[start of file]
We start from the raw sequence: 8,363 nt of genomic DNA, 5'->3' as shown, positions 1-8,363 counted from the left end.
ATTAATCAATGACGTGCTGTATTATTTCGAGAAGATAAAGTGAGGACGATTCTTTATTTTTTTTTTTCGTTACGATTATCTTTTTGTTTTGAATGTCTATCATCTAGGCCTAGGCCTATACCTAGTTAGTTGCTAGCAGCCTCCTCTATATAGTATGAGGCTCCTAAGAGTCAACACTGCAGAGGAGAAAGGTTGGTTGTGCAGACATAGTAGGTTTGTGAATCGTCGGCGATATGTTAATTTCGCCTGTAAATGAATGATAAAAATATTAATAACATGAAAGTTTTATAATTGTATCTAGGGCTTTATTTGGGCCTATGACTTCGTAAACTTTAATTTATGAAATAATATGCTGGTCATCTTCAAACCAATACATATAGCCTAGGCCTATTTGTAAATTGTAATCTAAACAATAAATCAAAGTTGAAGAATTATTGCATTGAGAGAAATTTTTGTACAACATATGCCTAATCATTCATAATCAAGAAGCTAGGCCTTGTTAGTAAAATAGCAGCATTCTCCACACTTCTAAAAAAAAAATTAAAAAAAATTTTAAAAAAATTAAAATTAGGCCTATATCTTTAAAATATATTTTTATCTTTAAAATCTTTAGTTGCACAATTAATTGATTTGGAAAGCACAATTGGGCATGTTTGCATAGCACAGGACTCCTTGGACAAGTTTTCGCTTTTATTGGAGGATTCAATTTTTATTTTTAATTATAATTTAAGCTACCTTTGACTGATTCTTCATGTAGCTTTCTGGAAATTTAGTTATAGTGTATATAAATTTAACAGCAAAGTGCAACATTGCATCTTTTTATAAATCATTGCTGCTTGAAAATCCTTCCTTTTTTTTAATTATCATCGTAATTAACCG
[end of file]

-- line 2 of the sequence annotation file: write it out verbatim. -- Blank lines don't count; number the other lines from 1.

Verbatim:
ATTAATCAATGACGTGCTGTATTATTTCGAGAAGATAAAGTGAGGACGATTCTTTATTTTTTTTTTTCGTTACGATTATCTTTTTGTTTTGAATGTCTATCATCTAGGCCTAGGCCTATACCTAGTTAGTTGCTAGCAGCCTCCTCTATATAGTATGAGGCTCCTAAGAGTCAACACTGCAGAGGAGAAAGGTTGGTTGTGCAGACATAGTAGGTTTGTGAATCGTCGGCGATATGTTAATTTCGCCTGTAAATGAATGATAAAAATATTAATAACATGAAAGTTTTATAATTGTATCTAGGGCTTTATTTGGGCCTATGACTTCGTAAACTTTAATTTATGAAATAATATGCTGGTCATCTTCAAACCAATACATATAGCCTAGGCCTATTTGTAAATTGTAATCTAAACAATAAATCAAAGTTGAAGAATTATTGCATTGAGAGAAATTTTTGTACAACATATGCCTAATCATTCATAATCAAGAAGCTAGGCCTTGTTAGTAAAATAGCAGCATTCTCCACACTTCTAAAAAAAAAATTAAAAAAAATTTTAAAAAAATTAAAATTAGGCCTATATCTTTAAAATATATTTTTATCTTTAAAATCTTTAGTTGCACAATTAATTGATTTGGAAAGCACAATTGGGCATGTTTGCATAGCACAGGACTCCTTGGACAAGTTTTCGCTTTTATTGGAGGATTCAATTTTTATTTTTAATTATAATTTAAGCTACCTTTGACTGATTCTTCATGTAGCTTTCTGGAAATTTAGTTATAGTGTATATAAATTTAACAGCAAAGTGCAACATTGCATCTTTTTATAAATCATTGCTGCTTGAAAATCCTTCCTTTTTTTTAATTATCATCGTAATTAACCG